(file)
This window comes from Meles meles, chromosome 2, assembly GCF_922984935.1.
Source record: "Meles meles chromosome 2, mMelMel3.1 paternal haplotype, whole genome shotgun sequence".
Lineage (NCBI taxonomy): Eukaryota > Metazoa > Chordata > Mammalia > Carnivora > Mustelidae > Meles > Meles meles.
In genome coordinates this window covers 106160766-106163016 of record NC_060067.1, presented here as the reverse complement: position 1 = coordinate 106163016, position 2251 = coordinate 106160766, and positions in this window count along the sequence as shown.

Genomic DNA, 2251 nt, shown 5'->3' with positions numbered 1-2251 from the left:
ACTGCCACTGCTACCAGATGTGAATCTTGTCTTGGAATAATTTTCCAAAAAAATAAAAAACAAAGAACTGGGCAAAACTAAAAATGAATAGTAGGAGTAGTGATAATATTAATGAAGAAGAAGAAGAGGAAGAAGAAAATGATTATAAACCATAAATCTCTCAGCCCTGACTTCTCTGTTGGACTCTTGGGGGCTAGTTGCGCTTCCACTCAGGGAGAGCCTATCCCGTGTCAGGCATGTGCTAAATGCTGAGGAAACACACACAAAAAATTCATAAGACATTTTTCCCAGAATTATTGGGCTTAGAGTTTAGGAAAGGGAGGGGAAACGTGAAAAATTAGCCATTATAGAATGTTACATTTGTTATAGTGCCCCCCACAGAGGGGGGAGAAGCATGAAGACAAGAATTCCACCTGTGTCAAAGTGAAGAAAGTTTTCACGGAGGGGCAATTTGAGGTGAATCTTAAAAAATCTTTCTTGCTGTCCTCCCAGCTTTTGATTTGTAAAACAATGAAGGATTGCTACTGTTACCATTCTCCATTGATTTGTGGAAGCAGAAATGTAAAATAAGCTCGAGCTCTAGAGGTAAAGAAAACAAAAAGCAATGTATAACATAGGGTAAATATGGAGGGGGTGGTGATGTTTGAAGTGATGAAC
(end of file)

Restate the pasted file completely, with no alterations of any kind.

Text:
This window comes from Meles meles, chromosome 2, assembly GCF_922984935.1.
Source record: "Meles meles chromosome 2, mMelMel3.1 paternal haplotype, whole genome shotgun sequence".
Lineage (NCBI taxonomy): Eukaryota > Metazoa > Chordata > Mammalia > Carnivora > Mustelidae > Meles > Meles meles.
In genome coordinates this window covers 106160766-106163016 of record NC_060067.1, presented here as the reverse complement: position 1 = coordinate 106163016, position 2251 = coordinate 106160766, and positions in this window count along the sequence as shown.

Genomic DNA, 2251 nt, shown 5'->3' with positions numbered 1-2251 from the left:
ACTGCCACTGCTACCAGATGTGAATCTTGTCTTGGAATAATTTTCCAAAAAAATAAAAAACAAAGAACTGGGCAAAACTAAAAATGAATAGTAGGAGTAGTGATAATATTAATGAAGAAGAAGAAGAGGAAGAAGAAAATGATTATAAACCATAAATCTCTCAGCCCTGACTTCTCTGTTGGACTCTTGGGGGCTAGTTGCGCTTCCACTCAGGGAGAGCCTATCCCGTGTCAGGCATGTGCTAAATGCTGAGGAAACACACACAAAAAATTCATAAGACATTTTTCCCAGAATTATTGGGCTTAGAGTTTAGGAAAGGGAGGGGAAACGTGAAAAATTAGCCATTATAGAATGTTACATTTGTTATAGTGCCCCCCACAGAGGGGGGAGAAGCATGAAGACAAGAATTCCACCTGTGTCAAAGTGAAGAAAGTTTTCACGGAGGGGCAATTTGAGGTGAATCTTAAAAAATCTTTCTTGCTGTCCTCCCAGCTTTTGATTTGTAAAACAATGAAGGATTGCTACTGTTACCATTCTCCATTGATTTGTGGAAGCAGAAATGTAAAATAAGCTCGAGCTCTAGAGGTAAAGAAAACAAAAAGCAATGTATAACATAGGGTAAATATGGAGGGGGTGGTGATGTTTGAAGTGATGAAC